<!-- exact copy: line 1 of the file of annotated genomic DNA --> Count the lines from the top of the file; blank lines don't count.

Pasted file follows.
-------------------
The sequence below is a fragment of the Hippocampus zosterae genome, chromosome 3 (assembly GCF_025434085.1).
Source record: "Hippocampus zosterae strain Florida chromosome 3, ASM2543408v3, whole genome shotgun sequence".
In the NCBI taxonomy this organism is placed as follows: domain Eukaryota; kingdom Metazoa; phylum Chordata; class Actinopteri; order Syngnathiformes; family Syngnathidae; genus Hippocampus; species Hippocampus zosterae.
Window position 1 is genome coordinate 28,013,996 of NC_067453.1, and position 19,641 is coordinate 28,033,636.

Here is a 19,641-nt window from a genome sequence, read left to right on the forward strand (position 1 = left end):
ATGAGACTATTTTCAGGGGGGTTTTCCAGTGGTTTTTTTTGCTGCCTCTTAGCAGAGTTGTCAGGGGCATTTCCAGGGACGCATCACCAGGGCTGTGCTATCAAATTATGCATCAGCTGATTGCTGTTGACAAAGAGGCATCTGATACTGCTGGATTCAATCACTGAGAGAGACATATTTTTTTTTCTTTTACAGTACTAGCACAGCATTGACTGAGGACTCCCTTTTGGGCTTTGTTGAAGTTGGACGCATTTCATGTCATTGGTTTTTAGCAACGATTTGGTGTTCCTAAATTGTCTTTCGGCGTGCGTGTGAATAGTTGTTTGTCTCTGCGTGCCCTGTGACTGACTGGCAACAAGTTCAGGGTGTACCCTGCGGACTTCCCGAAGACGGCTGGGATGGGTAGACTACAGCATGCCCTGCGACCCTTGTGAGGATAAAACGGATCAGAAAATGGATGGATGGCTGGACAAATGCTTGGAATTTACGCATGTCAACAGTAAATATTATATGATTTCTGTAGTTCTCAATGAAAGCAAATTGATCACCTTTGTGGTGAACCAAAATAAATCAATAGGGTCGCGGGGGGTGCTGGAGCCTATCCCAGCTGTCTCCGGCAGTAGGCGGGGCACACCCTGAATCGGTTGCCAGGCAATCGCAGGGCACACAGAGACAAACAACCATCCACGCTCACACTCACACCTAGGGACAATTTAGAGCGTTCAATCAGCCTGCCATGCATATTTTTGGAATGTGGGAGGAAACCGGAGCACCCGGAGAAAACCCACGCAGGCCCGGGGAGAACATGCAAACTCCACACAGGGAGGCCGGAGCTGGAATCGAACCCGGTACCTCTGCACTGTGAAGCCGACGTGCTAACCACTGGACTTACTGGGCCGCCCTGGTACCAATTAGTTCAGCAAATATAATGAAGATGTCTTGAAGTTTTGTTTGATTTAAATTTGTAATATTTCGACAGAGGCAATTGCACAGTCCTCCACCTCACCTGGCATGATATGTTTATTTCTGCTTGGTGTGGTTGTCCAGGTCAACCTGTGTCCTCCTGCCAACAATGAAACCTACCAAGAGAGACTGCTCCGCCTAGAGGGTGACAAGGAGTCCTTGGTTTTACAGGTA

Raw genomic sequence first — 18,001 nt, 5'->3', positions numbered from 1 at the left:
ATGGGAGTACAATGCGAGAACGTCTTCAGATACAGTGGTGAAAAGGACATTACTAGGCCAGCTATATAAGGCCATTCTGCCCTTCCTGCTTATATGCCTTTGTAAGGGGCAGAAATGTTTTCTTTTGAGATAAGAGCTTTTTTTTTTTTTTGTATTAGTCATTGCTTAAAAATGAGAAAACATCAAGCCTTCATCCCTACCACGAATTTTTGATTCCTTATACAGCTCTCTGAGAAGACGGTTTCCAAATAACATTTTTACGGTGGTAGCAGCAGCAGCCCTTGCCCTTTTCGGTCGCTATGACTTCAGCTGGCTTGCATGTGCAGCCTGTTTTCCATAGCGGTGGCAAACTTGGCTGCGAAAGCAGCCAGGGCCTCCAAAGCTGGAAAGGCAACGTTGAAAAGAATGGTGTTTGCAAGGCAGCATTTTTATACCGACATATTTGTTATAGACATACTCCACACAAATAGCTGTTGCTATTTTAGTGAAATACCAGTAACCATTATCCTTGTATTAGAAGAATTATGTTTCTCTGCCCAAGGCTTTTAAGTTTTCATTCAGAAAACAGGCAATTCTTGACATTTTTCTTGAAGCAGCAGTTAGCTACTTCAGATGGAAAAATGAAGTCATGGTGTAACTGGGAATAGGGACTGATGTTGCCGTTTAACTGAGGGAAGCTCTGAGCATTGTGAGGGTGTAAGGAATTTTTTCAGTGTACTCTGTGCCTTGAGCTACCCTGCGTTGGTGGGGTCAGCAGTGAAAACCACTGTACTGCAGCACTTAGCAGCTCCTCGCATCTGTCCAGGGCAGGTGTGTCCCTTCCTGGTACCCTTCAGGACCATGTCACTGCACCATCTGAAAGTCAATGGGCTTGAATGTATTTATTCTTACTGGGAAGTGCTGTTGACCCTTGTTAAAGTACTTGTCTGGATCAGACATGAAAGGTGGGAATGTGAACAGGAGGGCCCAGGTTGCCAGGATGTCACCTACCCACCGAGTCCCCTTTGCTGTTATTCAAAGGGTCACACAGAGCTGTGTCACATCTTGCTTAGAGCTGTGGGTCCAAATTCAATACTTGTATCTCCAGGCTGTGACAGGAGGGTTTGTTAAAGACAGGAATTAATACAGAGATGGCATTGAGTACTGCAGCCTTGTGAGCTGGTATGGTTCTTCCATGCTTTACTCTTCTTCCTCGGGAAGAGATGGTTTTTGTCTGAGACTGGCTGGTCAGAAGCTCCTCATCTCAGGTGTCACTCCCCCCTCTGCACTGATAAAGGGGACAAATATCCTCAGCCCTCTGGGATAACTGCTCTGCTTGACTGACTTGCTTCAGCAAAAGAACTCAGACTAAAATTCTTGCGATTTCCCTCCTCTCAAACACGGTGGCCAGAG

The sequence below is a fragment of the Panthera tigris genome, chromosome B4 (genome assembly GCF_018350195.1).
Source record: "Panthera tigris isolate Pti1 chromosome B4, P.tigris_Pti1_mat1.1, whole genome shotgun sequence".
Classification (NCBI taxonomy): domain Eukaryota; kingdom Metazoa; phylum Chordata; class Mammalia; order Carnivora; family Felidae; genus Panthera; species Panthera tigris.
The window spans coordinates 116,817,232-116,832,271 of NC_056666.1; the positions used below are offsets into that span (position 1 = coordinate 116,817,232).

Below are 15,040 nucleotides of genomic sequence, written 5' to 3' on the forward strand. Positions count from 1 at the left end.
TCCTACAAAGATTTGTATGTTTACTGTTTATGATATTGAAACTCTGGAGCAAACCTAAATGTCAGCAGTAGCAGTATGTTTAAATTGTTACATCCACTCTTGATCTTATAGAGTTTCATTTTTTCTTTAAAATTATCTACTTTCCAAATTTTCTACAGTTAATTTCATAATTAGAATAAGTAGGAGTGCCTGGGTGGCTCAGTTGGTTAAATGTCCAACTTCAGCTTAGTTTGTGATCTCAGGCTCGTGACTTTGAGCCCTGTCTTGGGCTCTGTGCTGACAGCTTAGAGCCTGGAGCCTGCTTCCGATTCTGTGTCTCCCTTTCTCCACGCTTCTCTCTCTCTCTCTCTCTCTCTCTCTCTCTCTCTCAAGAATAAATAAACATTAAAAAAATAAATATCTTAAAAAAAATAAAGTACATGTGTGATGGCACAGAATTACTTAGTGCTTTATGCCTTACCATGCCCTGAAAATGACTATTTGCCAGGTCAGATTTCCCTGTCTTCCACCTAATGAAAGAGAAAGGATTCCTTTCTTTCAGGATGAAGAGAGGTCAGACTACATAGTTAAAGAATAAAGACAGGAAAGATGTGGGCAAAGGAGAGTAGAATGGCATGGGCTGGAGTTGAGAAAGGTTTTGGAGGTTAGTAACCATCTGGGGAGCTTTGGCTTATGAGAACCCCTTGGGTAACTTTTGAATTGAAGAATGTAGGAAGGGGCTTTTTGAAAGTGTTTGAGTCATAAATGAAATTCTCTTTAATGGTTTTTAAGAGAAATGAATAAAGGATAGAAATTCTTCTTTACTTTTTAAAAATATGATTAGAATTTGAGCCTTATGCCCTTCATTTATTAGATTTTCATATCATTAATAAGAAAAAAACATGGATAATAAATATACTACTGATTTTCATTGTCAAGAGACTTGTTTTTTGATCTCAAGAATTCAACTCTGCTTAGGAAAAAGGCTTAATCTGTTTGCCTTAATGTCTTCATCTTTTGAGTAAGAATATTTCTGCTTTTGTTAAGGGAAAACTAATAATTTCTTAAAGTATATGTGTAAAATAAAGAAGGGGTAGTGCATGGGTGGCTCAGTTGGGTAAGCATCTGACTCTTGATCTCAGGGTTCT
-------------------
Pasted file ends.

The sequence below is a fragment of the Hippocampus zosterae genome, chromosome 3 (assembly GCF_025434085.1).